... ... ...
The Yngglyshe men hade ther bowys yebent,
ther hartes wer good yenoughe;
The first off arros that the shote off,
seven skore spear-men the sloughe. ['sloughe,'
Yet byddys the yerle Doglas vppon the bent,
a captayne good yenoughe,
And that was sene verament,
for he wrought hom both woo and wouche. ['wouche,'
The Dogglas partyd his ost in thre,
lyk a cheffe cheften off pryde;
With suar spears off myghttė tre,
the cum in on every syde:
Thrughe our Yngglyshe archery
gave many a wounde fulle wyde;
Many a doughetė the garde to dy,
which ganyde them no pryde.
The Ynglyshe men let ther bo’s be,
and pulde owt brandes that wer brighte;
It was a hevy syght to se
bryght swordes on basnites lyght. ['basnites,'
light helmets or skull-caps]
Thorowe ryche male and myneyeple*,
many sterne the strocke done streght;
Many a freyke that was fulle fre, ['freyke,'
man. So 32.1, 47.1, etc]
ther undar foot dyd lyght.
[* 'myneyeple,' = manople, a kind of long gauntlet]
At last the Duglas and the Persė met,
lyk to captayns of myght and of mayne;
The swapte togethar tylle the both swat
with swordes that wear of fyn myllan*.
[* 'myllan,' Milan steel. Cp. 'collayne,' Battle of
Thes worthė freckys for to fyght,
ther-to the wear fulle fayne,
Tylle the bloode owte off thear basnetes sprente,
as ever dyd heal or rayn.
'Yelde the, Persė,' sayde the Doglas,
'and i feth I shalle the brynge
Wher thowe shalte have a yerls wagis
of Jamy our Skottish kynge.
'Thou shalte have thy ransom fre,
I hight the hear this thinge;
For the manfullyste man yet art thowe
that ever I conqueryd in filde fighttynge.'
'Nay,' sayd the lord Persė,
'I tolde it the beforne,
That I wolde never yeldyde be
to no man of a woman born.'
With that ther cam an arrowe hastely,
forthe off a myghttė wane*;
Hit hathe strekene the yerle Duglas
in at the brest-bane.
[* 'wane.' One arrow out of a large number.--Skeat]
Thorowe lyvar and longės bathe
the sharpe arrowe ys gane,
That never after in all his lyffe-days
he spayke mo wordės but ane:
That was, 'Fyghte ye, my myrry men, whyllys ye may,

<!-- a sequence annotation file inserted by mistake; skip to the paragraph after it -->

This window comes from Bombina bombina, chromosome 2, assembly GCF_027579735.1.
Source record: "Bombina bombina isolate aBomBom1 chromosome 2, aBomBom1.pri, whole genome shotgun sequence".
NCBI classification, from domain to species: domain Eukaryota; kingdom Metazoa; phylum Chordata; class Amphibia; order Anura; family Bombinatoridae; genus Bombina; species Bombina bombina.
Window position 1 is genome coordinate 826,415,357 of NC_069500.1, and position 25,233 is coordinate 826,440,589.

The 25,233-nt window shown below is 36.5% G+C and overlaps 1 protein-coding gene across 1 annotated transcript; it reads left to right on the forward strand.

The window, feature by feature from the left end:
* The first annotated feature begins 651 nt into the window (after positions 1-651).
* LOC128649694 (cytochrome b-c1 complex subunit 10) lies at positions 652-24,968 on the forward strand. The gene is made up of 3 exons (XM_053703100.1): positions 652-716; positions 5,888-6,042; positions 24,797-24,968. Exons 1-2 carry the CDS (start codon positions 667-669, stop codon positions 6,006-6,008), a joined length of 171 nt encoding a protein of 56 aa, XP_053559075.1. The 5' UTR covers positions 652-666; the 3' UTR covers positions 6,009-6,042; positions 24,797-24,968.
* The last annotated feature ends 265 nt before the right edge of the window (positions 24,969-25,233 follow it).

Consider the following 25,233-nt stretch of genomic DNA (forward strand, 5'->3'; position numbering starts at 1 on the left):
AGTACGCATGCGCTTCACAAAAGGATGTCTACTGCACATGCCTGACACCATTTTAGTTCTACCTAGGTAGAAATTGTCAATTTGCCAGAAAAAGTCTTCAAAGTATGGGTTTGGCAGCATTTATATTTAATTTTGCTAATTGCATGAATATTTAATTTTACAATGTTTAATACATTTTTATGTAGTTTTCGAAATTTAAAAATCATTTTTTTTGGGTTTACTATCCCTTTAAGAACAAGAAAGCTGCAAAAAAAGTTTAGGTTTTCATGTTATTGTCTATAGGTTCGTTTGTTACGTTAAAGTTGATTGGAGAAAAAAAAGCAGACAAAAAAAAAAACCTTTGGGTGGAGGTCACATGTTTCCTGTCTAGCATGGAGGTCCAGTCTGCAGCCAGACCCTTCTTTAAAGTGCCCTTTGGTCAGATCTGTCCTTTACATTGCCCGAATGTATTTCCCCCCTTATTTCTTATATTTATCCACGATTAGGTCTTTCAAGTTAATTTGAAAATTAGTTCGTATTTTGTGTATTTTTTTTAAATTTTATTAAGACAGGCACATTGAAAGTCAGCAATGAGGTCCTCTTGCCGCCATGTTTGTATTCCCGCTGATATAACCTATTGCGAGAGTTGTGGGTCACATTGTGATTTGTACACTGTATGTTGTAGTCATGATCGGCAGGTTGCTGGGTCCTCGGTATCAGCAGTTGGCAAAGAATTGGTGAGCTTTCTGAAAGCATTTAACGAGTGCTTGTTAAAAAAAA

for my lyff-days ben gan.'
The Persė leanyde on his brande,
and sawe the Duglas de;
He tooke the dede mane by the hande,*
and sayd, 'Wo ys me for the!
[* Addison compared (Vergil, Aen. x. 823):--'Ingemuit
miserans graviter dextramque tetendit,' etc.]
'To have savyde thy lyffe, I wolde have partyde with
my landes for years thre,
For a better man, of hart nare of hande,
was nat in all the north contrė.'
Off all that se a Skottishe knyght,
was callyd Ser Hewe the Monggombyrry;
He sawe the Duglas to the deth was dyght,
he spendyd a spear, a trusti tre.
He rod uppone a corsiare
throughe a hondrith archery:
He never stynttyde, nar never blane, ['blane,'
tylle he cam to the good lord Persė.
He set uppone the lorde Persė
a dynte that was full soare;
With a suar spear of a myghttė tre
clean thorow the body he the Persė ber,
A the tothar syde that a man myght se
a large cloth-yard and mare:
Towe bettar captayns wear nat in Cristiantė
then that day slan wear ther.
An archar off Northomberlonde
say slean was the lord Persė; ['say,' saw]
He bar a bende bowe in his hand,
was made off trusti tre.
An arow, that a cloth-yarde was lang,
to the harde stele halyde he;*
A dynt that was both sad and soar
he sat on Ser Hewe the Monggombyrry.
[* i.e. till the point reached the wood of the bow]
The dynt yt was both sad and sar,
that he of Monggomberry sete;
The swane-fethars that his arrowe bar
with his hart-blood the wear wete.
Ther was never a freake wone foot wolde fle,
but still in stour dyd stand,